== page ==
Bursting Boris’s bubble
Labour has found an attack line that has the benefit of being true
Like a lot of things, Prime Minister’s Questions doesn’t much matter, except when it does. Boris Johnson will have known that he was going to face some awkward questions about Matt Hancock, having been the last person in Britain arguing he should keep his job. But he had a stack of answers in his folder, or rather a stack of one answer, which was “vaccines”.
Keir Starmer opened by asking why the health secretary had been allowed to resign, rather than be sacked. Johnson replied that he had seen the Hancock story on Friday morning, and “we had a new health secretary in place by Saturday”.
Was the prime minister under the impression that he’d had something to do with this? It really sounded like he was. Perhaps he believes that, in a way, he did sack Hancock. He’s in charge, after all, and Hancock has gone. Must have been him, even if he’s not sure exactly what it is that he did to make it happen. Maybe, like the pharaohs of old, he also makes the sun rise. The Sketch imagines the Cabinet Secretary, Simon Case, greeting him each morning: “Daylight again! Great job, prime minister. Perhaps you should put your feet up for an hour or so after that effort.”
But Johnson wasn’t finished with the self-congratulation on this job well done. “Given that we have a pandemic,” he continued, “to move from one health secretary to the next with that speed was fast.”
Was it? The Sketch has covered a lot of ministerial resignations and reshuffles over the years, and the time between the resignation of Hancock and the appointment of Sajid Javid was pretty standard. It’s not clear why the pandemic would have slowed it down. Is the prime minister under the impression that Secretaries of State have to be shipped in from China? It would certainly be in the Cabinet’s interest to encourage in Johnson the belief that there was a global shortage of ministers. It is indeed the best explanation of why some of them are still in post.
To Starmer, this was “ridiculous”. Had Johnson sacked Hancock or not?
The prime minister’s reply was quite good. Starmer, he said, “spent three days trying and failing to sack his deputy leader, whom he then promoted.” The Tory benches loved it, and Angela Rayner, the Labour deputy in question, was laughing too. Starmer had no choice but to take it on the chin, and point out that Johnson was still taking credit for events in which he seems to have been at best tangentially involved: “In a minute, he will be telling us that he scored the winner last night.” Johnson offered a modest nod of the head at this point. Maybe he thinks he did.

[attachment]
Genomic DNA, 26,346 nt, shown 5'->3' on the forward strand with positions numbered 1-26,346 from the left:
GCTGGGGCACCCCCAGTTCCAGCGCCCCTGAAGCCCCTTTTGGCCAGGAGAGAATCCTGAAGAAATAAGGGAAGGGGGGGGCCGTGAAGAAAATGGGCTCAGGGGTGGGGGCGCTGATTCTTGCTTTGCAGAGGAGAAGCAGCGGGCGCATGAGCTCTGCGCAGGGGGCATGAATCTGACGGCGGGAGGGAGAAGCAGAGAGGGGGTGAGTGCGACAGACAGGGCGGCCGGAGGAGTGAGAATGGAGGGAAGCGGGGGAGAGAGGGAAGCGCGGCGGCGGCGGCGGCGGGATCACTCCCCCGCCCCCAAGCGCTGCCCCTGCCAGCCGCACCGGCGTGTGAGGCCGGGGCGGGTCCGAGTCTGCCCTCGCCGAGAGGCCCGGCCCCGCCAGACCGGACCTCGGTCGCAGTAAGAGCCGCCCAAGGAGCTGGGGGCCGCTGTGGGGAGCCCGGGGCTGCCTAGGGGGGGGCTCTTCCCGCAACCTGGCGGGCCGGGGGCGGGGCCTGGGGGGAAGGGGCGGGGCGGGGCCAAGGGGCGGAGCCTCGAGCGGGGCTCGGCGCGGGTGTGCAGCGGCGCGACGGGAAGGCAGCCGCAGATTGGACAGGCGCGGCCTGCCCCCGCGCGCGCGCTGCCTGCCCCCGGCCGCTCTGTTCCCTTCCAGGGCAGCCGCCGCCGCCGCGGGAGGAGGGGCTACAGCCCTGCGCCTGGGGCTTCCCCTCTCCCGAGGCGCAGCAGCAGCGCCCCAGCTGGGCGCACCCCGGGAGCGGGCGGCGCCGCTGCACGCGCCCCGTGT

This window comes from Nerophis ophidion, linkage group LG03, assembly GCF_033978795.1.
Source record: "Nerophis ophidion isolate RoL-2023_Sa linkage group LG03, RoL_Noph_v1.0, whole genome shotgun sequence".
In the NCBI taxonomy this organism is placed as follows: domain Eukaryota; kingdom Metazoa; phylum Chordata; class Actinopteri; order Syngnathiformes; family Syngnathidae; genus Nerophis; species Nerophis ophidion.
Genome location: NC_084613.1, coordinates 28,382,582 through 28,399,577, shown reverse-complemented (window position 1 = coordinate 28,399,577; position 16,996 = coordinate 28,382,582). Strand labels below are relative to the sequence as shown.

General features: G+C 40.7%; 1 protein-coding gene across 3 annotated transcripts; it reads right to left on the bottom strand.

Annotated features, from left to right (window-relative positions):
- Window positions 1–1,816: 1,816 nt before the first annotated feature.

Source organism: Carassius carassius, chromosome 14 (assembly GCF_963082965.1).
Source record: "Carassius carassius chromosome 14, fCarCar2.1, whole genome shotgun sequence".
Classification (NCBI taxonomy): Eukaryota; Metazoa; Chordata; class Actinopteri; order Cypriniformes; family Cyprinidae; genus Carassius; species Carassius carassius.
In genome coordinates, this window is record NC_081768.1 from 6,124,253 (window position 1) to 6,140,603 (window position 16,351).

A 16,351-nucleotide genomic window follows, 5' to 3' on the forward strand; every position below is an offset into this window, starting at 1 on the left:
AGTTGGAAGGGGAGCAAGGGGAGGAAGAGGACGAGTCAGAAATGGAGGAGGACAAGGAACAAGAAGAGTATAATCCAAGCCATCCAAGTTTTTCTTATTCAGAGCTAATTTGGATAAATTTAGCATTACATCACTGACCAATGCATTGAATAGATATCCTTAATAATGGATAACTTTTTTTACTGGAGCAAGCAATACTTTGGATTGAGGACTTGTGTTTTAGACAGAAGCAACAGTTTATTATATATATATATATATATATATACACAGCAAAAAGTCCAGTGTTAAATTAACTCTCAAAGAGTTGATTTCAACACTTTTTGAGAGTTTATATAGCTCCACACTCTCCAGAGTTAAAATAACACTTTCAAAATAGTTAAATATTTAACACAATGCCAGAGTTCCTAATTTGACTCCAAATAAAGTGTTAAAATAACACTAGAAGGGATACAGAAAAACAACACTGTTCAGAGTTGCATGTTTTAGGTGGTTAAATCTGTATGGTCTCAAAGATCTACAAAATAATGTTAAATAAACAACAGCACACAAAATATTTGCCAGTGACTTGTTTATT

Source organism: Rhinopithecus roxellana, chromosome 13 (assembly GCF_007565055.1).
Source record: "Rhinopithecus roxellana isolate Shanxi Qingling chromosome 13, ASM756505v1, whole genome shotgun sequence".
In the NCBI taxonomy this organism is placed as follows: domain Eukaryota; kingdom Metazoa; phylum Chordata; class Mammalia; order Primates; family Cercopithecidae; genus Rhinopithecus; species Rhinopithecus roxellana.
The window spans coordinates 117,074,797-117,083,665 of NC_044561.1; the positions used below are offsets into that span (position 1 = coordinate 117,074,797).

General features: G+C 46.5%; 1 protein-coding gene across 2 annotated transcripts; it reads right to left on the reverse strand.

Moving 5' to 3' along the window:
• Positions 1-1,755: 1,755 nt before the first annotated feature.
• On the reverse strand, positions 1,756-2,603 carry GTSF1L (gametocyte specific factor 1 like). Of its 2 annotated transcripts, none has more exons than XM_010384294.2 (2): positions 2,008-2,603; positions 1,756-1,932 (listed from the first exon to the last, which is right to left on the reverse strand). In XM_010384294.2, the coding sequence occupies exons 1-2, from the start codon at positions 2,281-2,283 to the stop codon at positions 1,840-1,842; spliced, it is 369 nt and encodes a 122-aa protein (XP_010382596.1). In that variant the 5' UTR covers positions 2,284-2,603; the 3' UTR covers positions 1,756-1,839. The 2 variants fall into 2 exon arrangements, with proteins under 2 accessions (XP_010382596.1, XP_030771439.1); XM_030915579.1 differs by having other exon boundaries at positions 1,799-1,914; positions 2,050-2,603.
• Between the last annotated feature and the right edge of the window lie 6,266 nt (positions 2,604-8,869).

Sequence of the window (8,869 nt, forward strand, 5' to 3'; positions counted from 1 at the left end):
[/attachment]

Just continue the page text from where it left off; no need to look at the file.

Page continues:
Starmer wanted to know how Hancock had been able to hire his lover as non-executive director of the Department of Health. Johnson replied that she, too, was no longer in the job, although again it is unclear this was his doing.
The Labour leader was halfway through his questions now, and the prime minister was looking relaxed. Every time he was asked about the Department of Health, he could simply reply “vaccine rollout”. He may have felt he was going to be able to drag things out to a no-score draw.
It was a horribly misjudged answer to a question about a mother’s grief at her son’s lonely death
And then Starmer sprung a trap. Ordinary people had made sacrifices to follow the rules, he pointed out. “Take the case of Ollie Bibby,” he said. There was chuntering from the Tory benches. “I’m sorry,” the Labour leader told the prime minister, “you might want to listen.” They went quiet at that. The 27-year-old, Starmer explained, had died of leukaemia the day before Hancock was captured on camera. In the weeks before his death, only one family member had been allowed to see him. His mother was appalled that the health secretary had broken rules that had caused her family so much pain. How, Starmer asked again, could the prime minister have believed on Friday that Hancock should stay in his post?
Johnson tried to shift gear. “We all share the grief and pain of Ollie had his family,” he began. But he’s never been keen on touchy-feely moments (except in the Hancock sense, obviously) and so he swiftly switched to anger, jabbing his finger at Labour. They, he explained, were “focusing on stuff going on within the Westminster bubble,” whereas he was focusing on, you guessed it, vaccines. He offered some statistics about how well they were going. It was a horribly misjudged answer to a question about a mother’s grief at her son’s lonely death, and the anxiety that flashed across his face suggested that he realised this even as he said it.
Starmer offered quiet outrage. Ollie, he said, was not part of the Westminster bubble. His family had followed the rules. Johnson stared at the folder in his lap. The MPs behind him were silent.
“There is a pattern here,” Starmer said, running through Dominic Cummings, Robert Jenrick, Priti Patel and, of course, Hancock. “Every time it is the same old story. While the British people are doing everything asked of them, it is one rule for them and another rule for everybody else.”
Johnson retreated to bluster. “The whole country,” he said, could see how quickly he had appointed Javid. It really did feel as though he wanted some sort of prize for having accepted Hancock’s resignation.
PMQs doesn’t win any elections, but every now and then it does reveal something. Sometimes, the prime minister’s habit of describing the world as he would like it to be can leave opponents confounded.
But on Wednesday it left him looking disconnected and aloof. Labour has found an attack line that it can keep using. The struggle that Johnson will have with “one rule for you, another one for me” is that it’s the motto by which he’s lived his whole life.
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